Computer coders at Moray school triumph in global competition

S3 pupils from Elgin Academy came first in a competition for computer coding. L-R: Matthew Hamilton, James Orr, Daniel Campbell, and Adam Govier.

A teenage team of crack computer coders at a Moray school have beaten off global competition to design new software.

Four S3 pupils from Elgin Academy used micro-computers to devise algorithms that could run a jukebox, quiz and stopwatch.

Adam Govier and Daniel Campbell were two of only eight students from more than 5,000 entries worldwide to get full marks in the Grok Learning contest. Classmates James Orr and Matthew Hamilton also made it into the global top 10.

The pupils were given a weekly brief to design a program – beginning with a simple code to switch on a lightbulb up to a complex sequence of hundreds of letters and numbers that could run a game show-style quiz. The computing students have been learning the python code during classes at Elgin Academy.

Roseisle resident Daniel Campbell said: “The code was really unforgiving. One little mistake could mean the whole thing didn’t work and you have to go through it all again to find out where.”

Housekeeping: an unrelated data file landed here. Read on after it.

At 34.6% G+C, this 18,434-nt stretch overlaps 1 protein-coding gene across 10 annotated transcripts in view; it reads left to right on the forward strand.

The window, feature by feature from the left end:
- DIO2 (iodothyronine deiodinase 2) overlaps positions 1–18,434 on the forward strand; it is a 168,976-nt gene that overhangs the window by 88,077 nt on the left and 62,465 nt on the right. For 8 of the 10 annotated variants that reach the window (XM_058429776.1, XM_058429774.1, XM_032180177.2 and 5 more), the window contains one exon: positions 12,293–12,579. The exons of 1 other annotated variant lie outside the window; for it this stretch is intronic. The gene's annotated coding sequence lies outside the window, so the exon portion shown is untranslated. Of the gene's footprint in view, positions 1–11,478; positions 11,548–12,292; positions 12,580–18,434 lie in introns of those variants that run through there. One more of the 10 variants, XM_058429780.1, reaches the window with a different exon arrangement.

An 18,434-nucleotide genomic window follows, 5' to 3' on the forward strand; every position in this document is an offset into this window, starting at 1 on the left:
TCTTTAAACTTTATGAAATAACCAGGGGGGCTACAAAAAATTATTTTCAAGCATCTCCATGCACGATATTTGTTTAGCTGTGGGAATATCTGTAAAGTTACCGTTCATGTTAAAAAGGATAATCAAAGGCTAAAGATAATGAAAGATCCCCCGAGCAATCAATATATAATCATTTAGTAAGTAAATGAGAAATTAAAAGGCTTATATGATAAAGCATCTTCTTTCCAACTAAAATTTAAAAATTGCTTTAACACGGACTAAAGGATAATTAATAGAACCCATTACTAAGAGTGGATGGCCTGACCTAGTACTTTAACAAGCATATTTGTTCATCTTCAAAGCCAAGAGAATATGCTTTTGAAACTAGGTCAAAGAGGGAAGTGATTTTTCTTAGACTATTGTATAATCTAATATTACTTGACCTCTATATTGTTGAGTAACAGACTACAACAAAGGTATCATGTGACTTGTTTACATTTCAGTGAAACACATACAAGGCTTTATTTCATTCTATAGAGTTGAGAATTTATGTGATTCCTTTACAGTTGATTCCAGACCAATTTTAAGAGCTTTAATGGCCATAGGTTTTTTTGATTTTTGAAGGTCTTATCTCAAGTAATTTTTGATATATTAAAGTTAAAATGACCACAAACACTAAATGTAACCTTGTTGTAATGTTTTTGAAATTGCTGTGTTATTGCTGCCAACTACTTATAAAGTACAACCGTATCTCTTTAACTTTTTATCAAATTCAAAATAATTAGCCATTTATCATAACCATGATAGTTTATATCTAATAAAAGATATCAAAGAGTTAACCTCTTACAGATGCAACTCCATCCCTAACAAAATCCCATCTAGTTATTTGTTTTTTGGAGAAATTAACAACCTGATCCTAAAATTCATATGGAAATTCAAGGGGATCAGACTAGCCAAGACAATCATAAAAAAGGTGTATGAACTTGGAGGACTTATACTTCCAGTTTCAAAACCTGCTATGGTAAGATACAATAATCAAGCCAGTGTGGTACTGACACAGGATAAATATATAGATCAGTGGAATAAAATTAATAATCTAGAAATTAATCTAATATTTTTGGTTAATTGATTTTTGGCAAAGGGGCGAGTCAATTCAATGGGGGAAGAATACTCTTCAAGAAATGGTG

Jukeboxes designed by the students have been programmed to play about a dozen songs at the click of a mouse, including classical tunes and happy birthday.

A picture to accompany the melodies is also displayed on the computer monitor while the music is playing.

Hopeman teenager Adam Govier is now eager to pursue a career in designing software.

He said: “I would like to do computer programming in the future. I do it as a hobby at the moment but I find it fun – I like the problem solving part of it.

“It was quite a challenge to work out how we would go about designing the programs every week. It’s amazing to see how well we all did in the competition.”

Computing teacher Donald Mackay explained that programming had several educational benefits and that although there was no prize for the teenagers they had undoubtedly claimed “bragging rights”.

He said: “It encourages logical thinking and it’s also good for problem solving, which can be applied in a number of subjects or in life.

“The students have shown a great deal of interest in it so this was a way to see if they could stretch and push themselves. They’ve all done incredibly well.”